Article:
If you really want to change things then go into politics, otherwise, just make the best of it (not lump it) and get on with life, life's too short to get stressed about politics.


  9. Rick, if you go to Hamburg mabe you can find a ship unloading tea and throw it all into the harbour in protest :lol:


    When I moved to Germany it was by my own free will, I could have stayed in UK and exercised my vote there (in fact, I still can - and will, as soon as I find somebody worth voting for). But I decided to move to Germany for five years, and now Switzerland, and I'm quite happy to give up my right to vote in the national elections of my host country in return for certain benefits that I wouldn't get in the UK, for example, an efficient public transport system and pubs that don't kick you out at 11pm (or midnight as I believe it will soon be).


    "No taxation without representation" is only a just cause to fight for if you don't have a choice, and as expats, most of us do have a choice - we can vote with our feet. If you don't like the regime of your host country then either return to your native country or go and find a country that you do like.


    I believe that in most countries, after you have lived there for a certain period of time, you can apply for citizenship and the right to vote, so if you're particularly keen to exercise your democratic right then just hang in there until you qualify for citizenship! :P


  10. BIC/IBAN 101


    A BIC Code is a Bank Identifier Code issued by SWIFT (Society for Worldwide Interbank Financial Communication). Think of it like an email address, SWIFT provides a messaging system which moves money from bank to bank, and each bank is identified by a BIC code.


    The BIC Code is made up of several parts, for example, the BIC code where I work is PARBCHZZ. The first four letters identify the institution, in this case PARB stands for BNP PARIBAS, the next two the country - CH for Switzerland and the last two the city ZZ for Zürich.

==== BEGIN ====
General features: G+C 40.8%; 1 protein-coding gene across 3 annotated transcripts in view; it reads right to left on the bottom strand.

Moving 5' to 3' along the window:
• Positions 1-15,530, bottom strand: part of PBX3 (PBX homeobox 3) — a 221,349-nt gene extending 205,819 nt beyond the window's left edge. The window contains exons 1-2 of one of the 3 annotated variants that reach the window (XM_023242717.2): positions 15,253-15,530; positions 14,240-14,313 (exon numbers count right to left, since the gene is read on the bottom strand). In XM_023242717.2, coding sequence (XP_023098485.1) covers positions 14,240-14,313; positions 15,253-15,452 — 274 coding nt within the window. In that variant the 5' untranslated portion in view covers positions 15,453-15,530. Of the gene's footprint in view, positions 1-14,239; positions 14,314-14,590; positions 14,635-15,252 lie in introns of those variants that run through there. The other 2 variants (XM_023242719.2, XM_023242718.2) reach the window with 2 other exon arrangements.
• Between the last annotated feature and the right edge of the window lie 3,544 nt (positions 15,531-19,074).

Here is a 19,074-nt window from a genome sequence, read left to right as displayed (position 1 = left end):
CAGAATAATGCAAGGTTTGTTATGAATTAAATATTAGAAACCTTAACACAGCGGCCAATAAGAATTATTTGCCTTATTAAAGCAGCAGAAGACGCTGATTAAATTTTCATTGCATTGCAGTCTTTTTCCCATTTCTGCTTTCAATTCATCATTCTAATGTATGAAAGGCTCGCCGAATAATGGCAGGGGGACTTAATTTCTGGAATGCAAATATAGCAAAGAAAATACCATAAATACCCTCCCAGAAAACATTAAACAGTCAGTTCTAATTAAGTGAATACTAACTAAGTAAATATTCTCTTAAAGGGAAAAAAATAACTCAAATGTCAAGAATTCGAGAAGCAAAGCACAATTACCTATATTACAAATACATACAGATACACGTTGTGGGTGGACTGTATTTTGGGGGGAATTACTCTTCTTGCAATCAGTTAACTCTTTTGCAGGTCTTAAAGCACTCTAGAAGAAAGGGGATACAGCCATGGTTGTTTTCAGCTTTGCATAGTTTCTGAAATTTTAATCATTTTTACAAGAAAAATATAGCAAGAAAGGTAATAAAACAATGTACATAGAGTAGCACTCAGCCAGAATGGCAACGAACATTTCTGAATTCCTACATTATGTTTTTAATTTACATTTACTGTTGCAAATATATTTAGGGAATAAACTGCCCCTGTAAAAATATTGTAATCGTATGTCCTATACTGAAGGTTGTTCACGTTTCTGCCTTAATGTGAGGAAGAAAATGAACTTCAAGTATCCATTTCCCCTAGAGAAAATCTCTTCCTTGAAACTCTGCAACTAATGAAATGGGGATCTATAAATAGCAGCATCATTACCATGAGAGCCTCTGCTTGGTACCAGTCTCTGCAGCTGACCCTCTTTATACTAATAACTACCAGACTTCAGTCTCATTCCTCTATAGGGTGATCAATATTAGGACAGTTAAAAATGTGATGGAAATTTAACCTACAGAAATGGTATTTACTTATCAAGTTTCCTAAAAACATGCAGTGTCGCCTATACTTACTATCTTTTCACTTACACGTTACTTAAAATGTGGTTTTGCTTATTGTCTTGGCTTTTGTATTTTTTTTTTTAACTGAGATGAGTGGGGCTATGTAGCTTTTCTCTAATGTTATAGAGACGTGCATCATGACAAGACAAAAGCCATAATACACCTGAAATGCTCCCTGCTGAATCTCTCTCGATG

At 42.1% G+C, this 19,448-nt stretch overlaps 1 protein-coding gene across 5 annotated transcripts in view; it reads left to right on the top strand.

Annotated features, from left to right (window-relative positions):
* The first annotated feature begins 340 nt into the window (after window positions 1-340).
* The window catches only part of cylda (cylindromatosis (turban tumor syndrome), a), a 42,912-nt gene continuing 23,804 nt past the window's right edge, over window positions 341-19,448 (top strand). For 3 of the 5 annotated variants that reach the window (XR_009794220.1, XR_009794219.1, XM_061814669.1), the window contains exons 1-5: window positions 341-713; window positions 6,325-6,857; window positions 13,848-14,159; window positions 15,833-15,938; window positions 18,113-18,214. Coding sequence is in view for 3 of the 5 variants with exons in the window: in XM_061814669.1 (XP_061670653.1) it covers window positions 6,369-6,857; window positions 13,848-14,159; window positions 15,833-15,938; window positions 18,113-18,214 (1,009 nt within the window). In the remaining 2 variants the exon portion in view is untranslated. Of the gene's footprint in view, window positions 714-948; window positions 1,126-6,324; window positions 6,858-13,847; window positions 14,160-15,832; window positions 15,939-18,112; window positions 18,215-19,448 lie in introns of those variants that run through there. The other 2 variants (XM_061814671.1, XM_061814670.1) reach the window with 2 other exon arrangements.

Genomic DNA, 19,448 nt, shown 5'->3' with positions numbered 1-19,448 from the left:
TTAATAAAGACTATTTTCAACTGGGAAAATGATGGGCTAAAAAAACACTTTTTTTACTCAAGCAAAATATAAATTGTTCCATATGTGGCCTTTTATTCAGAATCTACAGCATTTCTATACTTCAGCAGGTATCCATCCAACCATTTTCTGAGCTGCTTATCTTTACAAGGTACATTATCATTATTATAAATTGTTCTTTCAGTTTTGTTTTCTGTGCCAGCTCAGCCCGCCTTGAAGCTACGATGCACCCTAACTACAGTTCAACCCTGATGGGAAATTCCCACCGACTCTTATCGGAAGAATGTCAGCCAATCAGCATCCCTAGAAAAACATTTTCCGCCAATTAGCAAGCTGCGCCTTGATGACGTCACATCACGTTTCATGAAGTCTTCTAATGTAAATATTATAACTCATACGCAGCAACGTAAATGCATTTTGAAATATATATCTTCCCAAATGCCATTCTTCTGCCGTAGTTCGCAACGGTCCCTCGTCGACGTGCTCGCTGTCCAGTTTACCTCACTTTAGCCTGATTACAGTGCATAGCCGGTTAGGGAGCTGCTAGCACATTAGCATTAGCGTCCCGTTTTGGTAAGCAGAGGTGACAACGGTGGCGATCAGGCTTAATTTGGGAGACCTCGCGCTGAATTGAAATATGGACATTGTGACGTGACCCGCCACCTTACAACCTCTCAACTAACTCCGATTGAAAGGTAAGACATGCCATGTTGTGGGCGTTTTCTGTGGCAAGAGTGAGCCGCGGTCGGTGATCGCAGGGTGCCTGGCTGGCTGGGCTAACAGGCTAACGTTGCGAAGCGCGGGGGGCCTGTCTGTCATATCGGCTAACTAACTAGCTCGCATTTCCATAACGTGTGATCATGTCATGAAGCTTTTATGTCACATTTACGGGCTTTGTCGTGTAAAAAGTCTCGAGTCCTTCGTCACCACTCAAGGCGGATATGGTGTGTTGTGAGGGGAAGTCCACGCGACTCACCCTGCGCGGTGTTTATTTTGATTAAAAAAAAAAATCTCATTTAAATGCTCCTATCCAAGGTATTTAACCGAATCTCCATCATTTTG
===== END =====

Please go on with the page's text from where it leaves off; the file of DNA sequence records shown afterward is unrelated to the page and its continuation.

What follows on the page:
E.G. Commerzbank Franfkurt is COBADEFF, Natwest in London is NWBKGB2L and so on


    If you need to find your BIC code, look here.


    The IBAN (International Bank Account Number) is a system devised so that transfers between individual bank accounts in different countries can be processed automatically. To do this a format was agreed upon which would allow the payment systems of the clearing bank to immediately know the exact bank account that a payment is supposed to go to. The IBAN is formed using the following information:


    The 2 digit code for the country of your bank (which is provided by the BIC code of your bank)

    A 2 digit checksum

    Your Bank Sort Code (Bankleitzahl)

    Your Account number


    For example, if you have an account with the number 3751569 at Commerzbank in Frankfurt your IBAN would be DE30500400000003751569, broken down as follows:


    DE - Country

    30 - Checksum

    50040000 - BLZ (sort code) of Commerzbank Frankfurt

    0003751569 - Account number (three zeroes added as fillers because the account number was not long enough for IBAN rules - 22 characters)


    (Oh, and before any of you ask... I just made up that account number, but you never know, it could exist, if you're feeling generous, try transferring some money to it and confuse the hell out of some poor Frankfurter!!!)